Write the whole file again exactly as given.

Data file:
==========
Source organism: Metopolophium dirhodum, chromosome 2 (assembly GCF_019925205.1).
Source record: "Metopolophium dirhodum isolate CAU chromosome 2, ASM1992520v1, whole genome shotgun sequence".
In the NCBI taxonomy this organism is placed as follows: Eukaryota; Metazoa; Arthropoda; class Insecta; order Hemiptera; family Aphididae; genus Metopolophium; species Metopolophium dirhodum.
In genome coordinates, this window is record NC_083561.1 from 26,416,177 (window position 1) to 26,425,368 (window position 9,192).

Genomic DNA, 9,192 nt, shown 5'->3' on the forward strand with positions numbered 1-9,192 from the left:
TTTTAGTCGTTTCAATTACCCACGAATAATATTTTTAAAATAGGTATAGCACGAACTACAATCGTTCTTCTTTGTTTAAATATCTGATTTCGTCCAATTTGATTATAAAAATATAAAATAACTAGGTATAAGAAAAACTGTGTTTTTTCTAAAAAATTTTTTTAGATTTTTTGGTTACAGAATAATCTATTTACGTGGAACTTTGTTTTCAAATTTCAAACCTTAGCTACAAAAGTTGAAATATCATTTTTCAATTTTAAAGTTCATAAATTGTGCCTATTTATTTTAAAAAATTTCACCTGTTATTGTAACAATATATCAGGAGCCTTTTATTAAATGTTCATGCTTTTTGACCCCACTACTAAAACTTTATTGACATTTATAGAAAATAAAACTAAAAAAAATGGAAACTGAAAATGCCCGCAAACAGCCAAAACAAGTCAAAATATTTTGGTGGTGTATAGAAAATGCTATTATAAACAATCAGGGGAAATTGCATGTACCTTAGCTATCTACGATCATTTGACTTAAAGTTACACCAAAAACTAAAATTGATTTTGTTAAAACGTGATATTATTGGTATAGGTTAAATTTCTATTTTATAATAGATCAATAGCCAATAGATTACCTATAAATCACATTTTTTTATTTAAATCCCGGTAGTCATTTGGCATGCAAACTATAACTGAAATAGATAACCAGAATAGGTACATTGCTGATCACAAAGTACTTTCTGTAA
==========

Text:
Source organism: Metopolophium dirhodum, chromosome 2 (assembly GCF_019925205.1).
Source record: "Metopolophium dirhodum isolate CAU chromosome 2, ASM1992520v1, whole genome shotgun sequence".
In the NCBI taxonomy this organism is placed as follows: Eukaryota; Metazoa; Arthropoda; class Insecta; order Hemiptera; family Aphididae; genus Metopolophium; species Metopolophium dirhodum.
In genome coordinates, this window is record NC_083561.1 from 26,416,177 (window position 1) to 26,425,368 (window position 9,192).

Genomic DNA, 9,192 nt, shown 5'->3' on the forward strand with positions numbered 1-9,192 from the left:
TTTTAGTCGTTTCAATTACCCACGAATAATATTTTTAAAATAGGTATAGCACGAACTACAATCGTTCTTCTTTGTTTAAATATCTGATTTCGTCCAATTTGATTATAAAAATATAAAATAACTAGGTATAAGAAAAACTGTGTTTTTTCTAAAAAATTTTTTTAGATTTTTTGGTTACAGAATAATCTATTTACGTGGAACTTTGTTTTCAAATTTCAAACCTTAGCTACAAAAGTTGAAATATCATTTTTCAATTTTAAAGTTCATAAATTGTGCCTATTTATTTTAAAAAATTTCACCTGTTATTGTAACAATATATCAGGAGCCTTTTATTAAATGTTCATGCTTTTTGACCCCACTACTAAAACTTTATTGACATTTATAGAAAATAAAACTAAAAAAAATGGAAACTGAAAATGCCCGCAAACAGCCAAAACAAGTCAAAATATTTTGGTGGTGTATAGAAAATGCTATTATAAACAATCAGGGGAAATTGCATGTACCTTAGCTATCTACGATCATTTGACTTAAAGTTACACCAAAAACTAAAATTGATTTTGTTAAAACGTGATATTATTGGTATAGGTTAAATTTCTATTTTATAATAGATCAATAGCCAATAGATTACCTATAAATCACATTTTTTTATTTAAATCCCGGTAGTCATTTGGCATGCAAACTATAACTGAAATAGATAACCAGAATAGGTACATTGCTGATCACAAAGTACTTTCTGTAA